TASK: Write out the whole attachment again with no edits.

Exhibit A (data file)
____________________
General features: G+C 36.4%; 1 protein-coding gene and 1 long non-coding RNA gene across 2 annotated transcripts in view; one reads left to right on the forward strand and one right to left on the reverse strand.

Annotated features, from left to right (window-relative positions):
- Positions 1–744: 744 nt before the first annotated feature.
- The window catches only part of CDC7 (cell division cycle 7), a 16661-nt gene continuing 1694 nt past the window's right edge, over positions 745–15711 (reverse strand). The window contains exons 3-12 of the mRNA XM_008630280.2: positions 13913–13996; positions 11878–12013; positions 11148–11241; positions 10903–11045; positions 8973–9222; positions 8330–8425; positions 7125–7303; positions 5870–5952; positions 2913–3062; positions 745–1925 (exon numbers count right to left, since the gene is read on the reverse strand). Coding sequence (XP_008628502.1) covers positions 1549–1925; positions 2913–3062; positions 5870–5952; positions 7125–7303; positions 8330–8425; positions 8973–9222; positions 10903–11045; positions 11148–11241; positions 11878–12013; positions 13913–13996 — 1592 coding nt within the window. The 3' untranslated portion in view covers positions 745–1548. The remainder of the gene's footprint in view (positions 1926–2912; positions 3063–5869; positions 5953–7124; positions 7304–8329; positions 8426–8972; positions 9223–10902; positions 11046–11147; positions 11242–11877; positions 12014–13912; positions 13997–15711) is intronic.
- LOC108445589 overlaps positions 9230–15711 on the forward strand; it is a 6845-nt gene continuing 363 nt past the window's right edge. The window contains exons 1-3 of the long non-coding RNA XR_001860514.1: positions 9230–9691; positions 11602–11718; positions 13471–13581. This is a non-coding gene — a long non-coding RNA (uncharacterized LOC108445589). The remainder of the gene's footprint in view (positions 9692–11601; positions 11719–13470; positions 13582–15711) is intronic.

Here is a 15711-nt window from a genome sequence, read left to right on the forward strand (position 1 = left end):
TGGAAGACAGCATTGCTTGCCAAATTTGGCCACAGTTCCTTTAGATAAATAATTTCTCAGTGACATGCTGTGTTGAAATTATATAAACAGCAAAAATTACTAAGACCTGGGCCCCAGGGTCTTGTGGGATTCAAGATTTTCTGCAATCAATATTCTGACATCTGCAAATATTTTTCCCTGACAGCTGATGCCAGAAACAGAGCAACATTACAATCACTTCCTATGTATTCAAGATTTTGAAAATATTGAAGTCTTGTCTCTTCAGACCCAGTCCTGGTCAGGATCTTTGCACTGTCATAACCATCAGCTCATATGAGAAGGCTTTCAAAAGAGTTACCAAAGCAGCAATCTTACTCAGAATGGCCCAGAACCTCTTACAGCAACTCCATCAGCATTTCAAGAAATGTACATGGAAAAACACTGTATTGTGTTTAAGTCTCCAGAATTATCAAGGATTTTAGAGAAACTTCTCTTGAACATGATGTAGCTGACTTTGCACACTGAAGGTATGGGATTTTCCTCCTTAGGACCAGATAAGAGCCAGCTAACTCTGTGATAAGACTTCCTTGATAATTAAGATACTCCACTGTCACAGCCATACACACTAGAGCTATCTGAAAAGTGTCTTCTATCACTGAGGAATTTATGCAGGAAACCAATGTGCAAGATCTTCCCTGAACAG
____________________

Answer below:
General features: G+C 36.4%; 1 protein-coding gene and 1 long non-coding RNA gene across 2 annotated transcripts in view; one reads left to right on the forward strand and one right to left on the reverse strand.

Annotated features, from left to right (window-relative positions):
- Positions 1–744: 744 nt before the first annotated feature.
- The window catches only part of CDC7 (cell division cycle 7), a 16661-nt gene continuing 1694 nt past the window's right edge, over positions 745–15711 (reverse strand). The window contains exons 3-12 of the mRNA XM_008630280.2: positions 13913–13996; positions 11878–12013; positions 11148–11241; positions 10903–11045; positions 8973–9222; positions 8330–8425; positions 7125–7303; positions 5870–5952; positions 2913–3062; positions 745–1925 (exon numbers count right to left, since the gene is read on the reverse strand). Coding sequence (XP_008628502.1) covers positions 1549–1925; positions 2913–3062; positions 5870–5952; positions 7125–7303; positions 8330–8425; positions 8973–9222; positions 10903–11045; positions 11148–11241; positions 11878–12013; positions 13913–13996 — 1592 coding nt within the window. The 3' untranslated portion in view covers positions 745–1548. The remainder of the gene's footprint in view (positions 1926–2912; positions 3063–5869; positions 5953–7124; positions 7304–8329; positions 8426–8972; positions 9223–10902; positions 11046–11147; positions 11242–11877; positions 12014–13912; positions 13997–15711) is intronic.
- LOC108445589 overlaps positions 9230–15711 on the forward strand; it is a 6845-nt gene continuing 363 nt past the window's right edge. The window contains exons 1-3 of the long non-coding RNA XR_001860514.1: positions 9230–9691; positions 11602–11718; positions 13471–13581. This is a non-coding gene — a long non-coding RNA (uncharacterized LOC108445589). The remainder of the gene's footprint in view (positions 9692–11601; positions 11719–13470; positions 13582–15711) is intronic.

Here is a 15711-nt window from a genome sequence, read left to right on the forward strand (position 1 = left end):
TGGAAGACAGCATTGCTTGCCAAATTTGGCCACAGTTCCTTTAGATAAATAATTTCTCAGTGACATGCTGTGTTGAAATTATATAAACAGCAAAAATTACTAAGACCTGGGCCCCAGGGTCTTGTGGGATTCAAGATTTTCTGCAATCAATATTCTGACATCTGCAAATATTTTTCCCTGACAGCTGATGCCAGAAACAGAGCAACATTACAATCACTTCCTATGTATTCAAGATTTTGAAAATATTGAAGTCTTGTCTCTTCAGACCCAGTCCTGGTCAGGATCTTTGCACTGTCATAACCATCAGCTCATATGAGAAGGCTTTCAAAAGAGTTACCAAAGCAGCAATCTTACTCAGAATGGCCCAGAACCTCTTACAGCAACTCCATCAGCATTTCAAGAAATGTACATGGAAAAACACTGTATTGTGTTTAAGTCTCCAGAATTATCAAGGATTTTAGAGAAACTTCTCTTGAACATGATGTAGCTGACTTTGCACACTGAAGGTATGGGATTTTCCTCCTTAGGACCAGATAAGAGCCAGCTAACTCTGTGATAAGACTTCCTTGATAATTAAGATACTCCACTGTCACAGCCATACACACTAGAGCTATCTGAAAAGTGTCTTCTATCACTGAGGAATTTATGCAGGAAACCAATGTGCAAGATCTTCCCTGAACAG